National Identity Predicts Public Health Support During A Global Pandemic

HKUST IEMS Working Papers No. 2021-81

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Jay Van Bavel et al

Changing collective behaviour and supporting non-pharmaceutical interventions is an important component in mitigating virus transmission during a pandemic. In a large international collaboration (Study 1, N = 49,968 across 67 countries), we investigated self-reported factors that associated with people reported adopting public health behaviours (e.g., spatial distancing and stricter hygiene) and endorsed public policy interventions (e.g., closing bars and restaurants) during the early stage of the pandemic (April-May 2020). Respondents who reported identifying more strongly with their nation consistently reported greater engagement in public health behaviours and support for public health policies. Results were similar for representative and non-representative national samples. Study 2 (N = 42 countries) conceptually replicated the central finding using aggregate indices of national identity (obtained using the World Values Survey) and a measure of actual behaviour change during the pandemic (obtained from Google mobility reports). Higher levels of national identification prior to the pandemic predicted lower mobility during the early stage of the pandemic (r = -.40). We discuss the potential implications of links between national identity, leadership, and public health for managing COVID-19 and future pandemics.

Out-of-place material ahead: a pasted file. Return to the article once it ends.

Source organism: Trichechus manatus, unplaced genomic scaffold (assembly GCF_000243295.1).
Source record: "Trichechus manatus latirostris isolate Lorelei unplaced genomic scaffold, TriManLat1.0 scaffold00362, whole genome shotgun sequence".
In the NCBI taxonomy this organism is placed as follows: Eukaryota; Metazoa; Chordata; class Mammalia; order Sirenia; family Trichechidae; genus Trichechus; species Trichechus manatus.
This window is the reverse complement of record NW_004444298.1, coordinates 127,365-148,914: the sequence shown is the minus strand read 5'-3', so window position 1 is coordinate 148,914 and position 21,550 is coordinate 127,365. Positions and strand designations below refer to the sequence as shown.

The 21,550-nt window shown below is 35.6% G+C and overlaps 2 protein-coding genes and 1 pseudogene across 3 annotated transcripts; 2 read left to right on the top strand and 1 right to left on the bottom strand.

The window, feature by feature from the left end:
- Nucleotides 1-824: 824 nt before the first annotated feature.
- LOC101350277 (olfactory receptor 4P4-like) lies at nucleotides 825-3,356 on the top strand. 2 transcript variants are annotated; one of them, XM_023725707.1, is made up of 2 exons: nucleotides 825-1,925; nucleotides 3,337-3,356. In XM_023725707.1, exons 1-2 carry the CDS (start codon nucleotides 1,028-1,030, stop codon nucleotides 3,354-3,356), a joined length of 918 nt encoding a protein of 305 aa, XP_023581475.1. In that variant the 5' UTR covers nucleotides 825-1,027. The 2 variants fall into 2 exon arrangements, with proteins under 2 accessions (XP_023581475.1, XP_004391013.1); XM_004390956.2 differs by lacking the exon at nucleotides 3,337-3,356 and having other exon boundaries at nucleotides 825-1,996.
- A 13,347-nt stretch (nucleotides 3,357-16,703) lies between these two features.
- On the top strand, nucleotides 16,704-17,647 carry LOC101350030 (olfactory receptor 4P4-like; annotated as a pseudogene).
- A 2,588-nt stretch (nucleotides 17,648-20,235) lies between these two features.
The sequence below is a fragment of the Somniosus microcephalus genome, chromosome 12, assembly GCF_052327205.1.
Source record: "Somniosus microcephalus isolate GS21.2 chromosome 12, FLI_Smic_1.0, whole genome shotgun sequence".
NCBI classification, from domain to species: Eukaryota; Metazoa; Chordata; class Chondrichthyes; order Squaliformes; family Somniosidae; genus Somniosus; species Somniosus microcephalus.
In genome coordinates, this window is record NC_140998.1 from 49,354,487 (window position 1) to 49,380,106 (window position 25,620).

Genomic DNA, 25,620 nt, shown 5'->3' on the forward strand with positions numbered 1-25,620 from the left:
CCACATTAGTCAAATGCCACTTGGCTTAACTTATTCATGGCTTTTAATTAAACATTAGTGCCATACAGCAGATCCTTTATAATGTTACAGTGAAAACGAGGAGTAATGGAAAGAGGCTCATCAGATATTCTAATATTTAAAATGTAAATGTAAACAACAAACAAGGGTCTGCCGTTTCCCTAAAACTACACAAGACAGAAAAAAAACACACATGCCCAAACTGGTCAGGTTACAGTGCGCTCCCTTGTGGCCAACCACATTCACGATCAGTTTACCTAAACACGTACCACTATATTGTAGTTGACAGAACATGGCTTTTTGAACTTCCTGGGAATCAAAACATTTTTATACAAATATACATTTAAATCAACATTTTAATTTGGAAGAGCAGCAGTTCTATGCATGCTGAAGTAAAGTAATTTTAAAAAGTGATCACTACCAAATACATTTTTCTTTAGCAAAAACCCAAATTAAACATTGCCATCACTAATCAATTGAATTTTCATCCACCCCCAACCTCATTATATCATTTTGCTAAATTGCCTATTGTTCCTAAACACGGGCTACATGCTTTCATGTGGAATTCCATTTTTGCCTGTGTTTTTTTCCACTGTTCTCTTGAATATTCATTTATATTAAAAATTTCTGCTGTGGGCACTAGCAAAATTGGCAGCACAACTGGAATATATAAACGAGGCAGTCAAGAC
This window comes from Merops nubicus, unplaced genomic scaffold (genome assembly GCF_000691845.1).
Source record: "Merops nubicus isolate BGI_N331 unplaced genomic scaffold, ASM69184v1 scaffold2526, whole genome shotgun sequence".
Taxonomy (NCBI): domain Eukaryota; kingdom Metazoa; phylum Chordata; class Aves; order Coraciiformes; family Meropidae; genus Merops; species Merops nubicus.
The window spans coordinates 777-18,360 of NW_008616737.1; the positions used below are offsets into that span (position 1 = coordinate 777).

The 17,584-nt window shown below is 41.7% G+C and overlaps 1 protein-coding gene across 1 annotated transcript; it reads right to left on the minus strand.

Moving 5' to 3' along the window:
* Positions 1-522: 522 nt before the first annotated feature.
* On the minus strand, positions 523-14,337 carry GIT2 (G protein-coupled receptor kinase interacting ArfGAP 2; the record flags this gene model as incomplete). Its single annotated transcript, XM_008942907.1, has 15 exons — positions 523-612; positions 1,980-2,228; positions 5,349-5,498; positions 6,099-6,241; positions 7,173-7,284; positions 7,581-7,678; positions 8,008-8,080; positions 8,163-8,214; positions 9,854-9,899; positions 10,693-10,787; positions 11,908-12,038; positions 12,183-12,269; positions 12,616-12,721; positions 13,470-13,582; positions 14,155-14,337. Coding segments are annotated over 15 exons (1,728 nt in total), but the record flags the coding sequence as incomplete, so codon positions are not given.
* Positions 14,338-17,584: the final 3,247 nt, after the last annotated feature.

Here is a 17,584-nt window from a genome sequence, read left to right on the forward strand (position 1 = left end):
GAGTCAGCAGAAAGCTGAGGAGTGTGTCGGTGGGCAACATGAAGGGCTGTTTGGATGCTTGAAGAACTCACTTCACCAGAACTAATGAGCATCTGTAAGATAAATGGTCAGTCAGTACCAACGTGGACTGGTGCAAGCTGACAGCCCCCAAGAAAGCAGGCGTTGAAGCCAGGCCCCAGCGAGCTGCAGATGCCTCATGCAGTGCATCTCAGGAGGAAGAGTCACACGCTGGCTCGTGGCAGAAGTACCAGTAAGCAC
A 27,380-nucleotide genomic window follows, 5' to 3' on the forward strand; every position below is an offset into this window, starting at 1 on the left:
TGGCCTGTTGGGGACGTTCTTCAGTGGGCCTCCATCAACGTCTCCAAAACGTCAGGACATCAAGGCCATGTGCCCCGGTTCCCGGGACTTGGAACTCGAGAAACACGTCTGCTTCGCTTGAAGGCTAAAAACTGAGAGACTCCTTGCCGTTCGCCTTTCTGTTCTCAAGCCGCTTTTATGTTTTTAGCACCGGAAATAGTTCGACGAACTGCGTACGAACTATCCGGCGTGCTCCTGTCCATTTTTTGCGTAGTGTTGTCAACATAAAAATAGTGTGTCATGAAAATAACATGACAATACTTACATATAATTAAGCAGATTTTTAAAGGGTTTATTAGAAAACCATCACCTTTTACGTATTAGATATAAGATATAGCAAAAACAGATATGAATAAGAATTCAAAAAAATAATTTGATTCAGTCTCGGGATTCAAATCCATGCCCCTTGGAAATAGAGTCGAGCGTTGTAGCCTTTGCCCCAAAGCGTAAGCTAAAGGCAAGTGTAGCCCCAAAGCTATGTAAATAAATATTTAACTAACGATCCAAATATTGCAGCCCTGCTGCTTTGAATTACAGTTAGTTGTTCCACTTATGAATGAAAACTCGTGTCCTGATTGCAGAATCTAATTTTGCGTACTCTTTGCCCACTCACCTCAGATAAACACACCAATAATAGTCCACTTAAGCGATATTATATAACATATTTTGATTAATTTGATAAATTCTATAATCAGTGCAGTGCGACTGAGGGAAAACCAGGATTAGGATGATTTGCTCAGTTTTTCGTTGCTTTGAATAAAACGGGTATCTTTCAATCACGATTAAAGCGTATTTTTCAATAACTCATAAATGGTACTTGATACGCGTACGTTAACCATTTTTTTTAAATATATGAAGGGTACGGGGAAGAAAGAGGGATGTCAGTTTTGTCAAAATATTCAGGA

About the authors

Jay Van Bavel is an Associate Professor of Psychology and Neural Science at New York University, an affiliate at the Stern School of Business in Management and Organizations, Director of the Social Identity & Morality Lab, and co-author of The Power of Us: Harnessing Our Shared Identities to Improve Performance, Increase Cooperation, and Promote Social HarmonyMore >> 

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